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JavaScript and JQuery Keyboard Events

Lesson 1 of Section 4

At this point, you've learned all the content necessary for Administrators, Web Contributors, and Web Designers. Most people with this training along with proper conventional web design techniques will be able to create a WCAG 2.0 AA compliant web page, however there are additional techniques if you plan on creating special widgets and dynamic content systems on either a front end (jQuery, Javascript) or back end (PHP, CFML, ASP, etc.) scripting language. If not done correctly, you can break an otherwise compliant web template. Please continue with the training if you plan on going into custom code and widget development.

The use of JavaScript and JQuery bring the ability to respond to User Interface (UI) events and create dynamic web applications. This allows web developers create a rich user experience and reduce the steps that an end user needs to take to complete a task. However, it is important to be aware that not all users interface with a webpage in the same way.

To be considered accessible, a webpage needs to allow both the mouse and keyboard to perform any action (as discussed in Section 3.2). All functionality should be accessible by both the keyboard and mouse. When developing with JavaScript and JQuery, it is essential to also track keyboard events whenever you track mouse events.

Keyboard Events

The majority of mouse events have an equivalent keyboard event that it should be paired with to ensure accessibility. The following tables are a list of the most common JavaScript and JQuery events.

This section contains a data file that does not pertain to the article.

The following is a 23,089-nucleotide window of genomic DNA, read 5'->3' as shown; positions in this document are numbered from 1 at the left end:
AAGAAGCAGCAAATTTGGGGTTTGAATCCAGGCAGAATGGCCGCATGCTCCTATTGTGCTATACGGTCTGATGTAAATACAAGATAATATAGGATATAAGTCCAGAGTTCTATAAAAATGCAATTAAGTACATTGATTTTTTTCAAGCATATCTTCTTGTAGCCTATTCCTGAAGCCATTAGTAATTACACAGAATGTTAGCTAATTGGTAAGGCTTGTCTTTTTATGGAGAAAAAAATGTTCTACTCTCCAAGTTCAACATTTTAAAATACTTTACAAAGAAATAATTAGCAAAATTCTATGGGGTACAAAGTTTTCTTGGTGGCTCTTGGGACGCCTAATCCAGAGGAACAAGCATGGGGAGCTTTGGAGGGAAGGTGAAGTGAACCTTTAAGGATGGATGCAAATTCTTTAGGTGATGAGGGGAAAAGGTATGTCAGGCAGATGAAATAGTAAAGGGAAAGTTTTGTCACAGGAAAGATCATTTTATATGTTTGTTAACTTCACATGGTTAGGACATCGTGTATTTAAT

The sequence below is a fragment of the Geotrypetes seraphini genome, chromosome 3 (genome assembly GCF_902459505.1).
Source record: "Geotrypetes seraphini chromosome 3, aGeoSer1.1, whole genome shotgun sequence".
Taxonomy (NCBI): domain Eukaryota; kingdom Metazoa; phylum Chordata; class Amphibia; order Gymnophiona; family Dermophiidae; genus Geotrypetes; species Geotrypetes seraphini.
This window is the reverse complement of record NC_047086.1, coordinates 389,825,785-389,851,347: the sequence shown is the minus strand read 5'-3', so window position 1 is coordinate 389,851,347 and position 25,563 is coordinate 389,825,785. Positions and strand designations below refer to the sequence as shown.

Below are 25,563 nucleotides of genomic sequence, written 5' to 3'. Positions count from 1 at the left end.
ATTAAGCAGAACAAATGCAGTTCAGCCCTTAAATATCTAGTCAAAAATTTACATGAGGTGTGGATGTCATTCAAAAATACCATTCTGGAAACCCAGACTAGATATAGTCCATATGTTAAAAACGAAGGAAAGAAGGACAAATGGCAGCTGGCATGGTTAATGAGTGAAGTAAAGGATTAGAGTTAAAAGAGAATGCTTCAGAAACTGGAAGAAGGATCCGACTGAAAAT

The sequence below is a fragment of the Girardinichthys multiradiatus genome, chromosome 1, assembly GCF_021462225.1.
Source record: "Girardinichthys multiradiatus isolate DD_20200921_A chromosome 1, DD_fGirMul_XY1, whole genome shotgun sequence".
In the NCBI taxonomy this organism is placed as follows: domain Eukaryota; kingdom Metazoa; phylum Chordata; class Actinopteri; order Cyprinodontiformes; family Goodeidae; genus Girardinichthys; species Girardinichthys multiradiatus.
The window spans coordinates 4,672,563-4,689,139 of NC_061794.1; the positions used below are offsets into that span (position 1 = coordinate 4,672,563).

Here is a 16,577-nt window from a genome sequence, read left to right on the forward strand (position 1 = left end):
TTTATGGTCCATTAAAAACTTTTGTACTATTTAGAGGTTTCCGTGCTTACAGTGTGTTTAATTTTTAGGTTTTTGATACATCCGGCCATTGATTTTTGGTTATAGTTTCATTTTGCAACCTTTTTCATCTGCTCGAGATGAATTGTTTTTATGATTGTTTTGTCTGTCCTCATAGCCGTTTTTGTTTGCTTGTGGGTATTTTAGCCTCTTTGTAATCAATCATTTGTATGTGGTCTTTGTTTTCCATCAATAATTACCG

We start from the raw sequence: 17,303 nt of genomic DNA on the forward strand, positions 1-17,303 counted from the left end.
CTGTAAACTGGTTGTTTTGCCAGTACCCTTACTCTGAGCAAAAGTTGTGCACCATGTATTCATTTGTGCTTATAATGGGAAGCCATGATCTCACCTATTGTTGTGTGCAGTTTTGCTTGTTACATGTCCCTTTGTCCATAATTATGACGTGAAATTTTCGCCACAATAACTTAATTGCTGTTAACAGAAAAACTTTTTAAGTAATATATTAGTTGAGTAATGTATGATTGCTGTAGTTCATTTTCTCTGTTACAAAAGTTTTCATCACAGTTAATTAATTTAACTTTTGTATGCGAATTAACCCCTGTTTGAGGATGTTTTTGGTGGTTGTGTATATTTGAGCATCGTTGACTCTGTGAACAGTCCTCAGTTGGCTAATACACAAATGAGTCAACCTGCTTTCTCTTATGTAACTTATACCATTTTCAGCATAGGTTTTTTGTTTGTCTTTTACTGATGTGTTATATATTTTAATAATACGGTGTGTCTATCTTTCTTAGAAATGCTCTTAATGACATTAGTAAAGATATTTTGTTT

Javascript Events

Mouse Event Keyboard Event
mousedownkeydown
mouseupkeyup
click1keypress
mouseoverfocus
mouseoutblur

1 - Most browsers enable keyboard accessibility by applying the click event when an element is activated. Therefore it is usually safe to assume that keyboard users can activate any element that they can navigate to.

JQuery Events

Mouse Event Keyboard Event
click()1keypress()
dblclick()2
mouseup()keypup()
mousedown()keydown()
mousemove()3
mouseover()focus()
mouseout()blur()
mouseenter()focusin()
mouseleave()focusout()
hover()3

1 - Most browsers enable keyboard accessibility by applying the click event when an element is activated. Therefore it is usually safe to assume that keyboard users can activate any element that they can navigate to.

2 - There is no equivalent keyboard event to dblclick. Unless there is already a keypress event, the best practice here is to not create a double key press event, but to have a keypress event call the dblclick event.

3 - No equivalent keyboard events exist for the mousemove or hover events. In most cases mouseover/mouseenter or mouseout/mouseleave should be preferred for accessibility.

jQuery Techniques

The common Javascript API that McMaster uses is jQuery. Many developers will create slick interfaces and simplified browsing techniques that make browsing web pages within the McMaster domain a more rewarding and interactive experience, however many designs only account for mouse-only interaction. The goal of this lesson is to challenge you to think more about keyboard-based interaction and accessibility.